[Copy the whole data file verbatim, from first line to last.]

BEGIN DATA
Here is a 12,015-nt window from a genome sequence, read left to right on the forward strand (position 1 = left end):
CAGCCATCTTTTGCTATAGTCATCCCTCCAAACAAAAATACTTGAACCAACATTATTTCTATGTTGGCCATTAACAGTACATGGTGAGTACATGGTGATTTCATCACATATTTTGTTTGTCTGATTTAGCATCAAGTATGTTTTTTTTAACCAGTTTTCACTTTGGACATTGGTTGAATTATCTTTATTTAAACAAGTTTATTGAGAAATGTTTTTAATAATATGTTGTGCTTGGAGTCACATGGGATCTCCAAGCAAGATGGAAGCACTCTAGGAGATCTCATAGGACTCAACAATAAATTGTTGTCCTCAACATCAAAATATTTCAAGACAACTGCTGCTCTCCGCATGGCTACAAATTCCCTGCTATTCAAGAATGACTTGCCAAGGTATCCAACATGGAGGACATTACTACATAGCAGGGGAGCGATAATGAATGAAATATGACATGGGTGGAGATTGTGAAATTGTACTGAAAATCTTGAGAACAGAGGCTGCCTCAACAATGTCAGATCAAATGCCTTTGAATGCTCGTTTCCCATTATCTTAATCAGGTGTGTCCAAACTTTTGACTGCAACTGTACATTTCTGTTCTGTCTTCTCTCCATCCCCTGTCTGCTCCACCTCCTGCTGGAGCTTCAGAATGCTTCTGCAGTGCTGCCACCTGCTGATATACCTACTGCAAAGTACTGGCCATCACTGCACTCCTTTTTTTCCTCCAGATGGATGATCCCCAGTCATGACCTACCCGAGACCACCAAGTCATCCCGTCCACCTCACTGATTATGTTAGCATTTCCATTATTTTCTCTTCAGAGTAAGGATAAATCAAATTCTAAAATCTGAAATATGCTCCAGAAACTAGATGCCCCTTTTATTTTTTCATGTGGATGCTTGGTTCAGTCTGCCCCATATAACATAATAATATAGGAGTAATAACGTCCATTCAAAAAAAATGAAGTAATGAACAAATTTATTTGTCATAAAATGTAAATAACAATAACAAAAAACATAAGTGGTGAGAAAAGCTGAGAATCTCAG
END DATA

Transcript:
Here is a 12,015-nt window from a genome sequence, read left to right on the forward strand (position 1 = left end):
CAGCCATCTTTTGCTATAGTCATCCCTCCAAACAAAAATACTTGAACCAACATTATTTCTATGTTGGCCATTAACAGTACATGGTGAGTACATGGTGATTTCATCACATATTTTGTTTGTCTGATTTAGCATCAAGTATGTTTTTTTTAACCAGTTTTCACTTTGGACATTGGTTGAATTATCTTTATTTAAACAAGTTTATTGAGAAATGTTTTTAATAATATGTTGTGCTTGGAGTCACATGGGATCTCCAAGCAAGATGGAAGCACTCTAGGAGATCTCATAGGACTCAACAATAAATTGTTGTCCTCAACATCAAAATATTTCAAGACAACTGCTGCTCTCCGCATGGCTACAAATTCCCTGCTATTCAAGAATGACTTGCCAAGGTATCCAACATGGAGGACATTACTACATAGCAGGGGAGCGATAATGAATGAAATATGACATGGGTGGAGATTGTGAAATTGTACTGAAAATCTTGAGAACAGAGGCTGCCTCAACAATGTCAGATCAAATGCCTTTGAATGCTCGTTTCCCATTATCTTAATCAGGTGTGTCCAAACTTTTGACTGCAACTGTACATTTCTGTTCTGTCTTCTCTCCATCCCCTGTCTGCTCCACCTCCTGCTGGAGCTTCAGAATGCTTCTGCAGTGCTGCCACCTGCTGATATACCTACTGCAAAGTACTGGCCATCACTGCACTCCTTTTTTTCCTCCAGATGGATGATCCCCAGTCATGACCTACCCGAGACCACCAAGTCATCCCGTCCACCTCACTGATTATGTTAGCATTTCCATTATTTTCTCTTCAGAGTAAGGATAAATCAAATTCTAAAATCTGAAATATGCTCCAGAAACTAGATGCCCCTTTTATTTTTTCATGTGGATGCTTGGTTCAGTCTGCCCCATATAACATAATAATATAGGAGTAATAACGTCCATTCAAAAAAAATGAAGTAATGAACAAATTTATTTGTCATAAAATGTAAATAACAATAACAAAAAACATAAGTGGTGAGAAAAGCTGAGAATCTCAG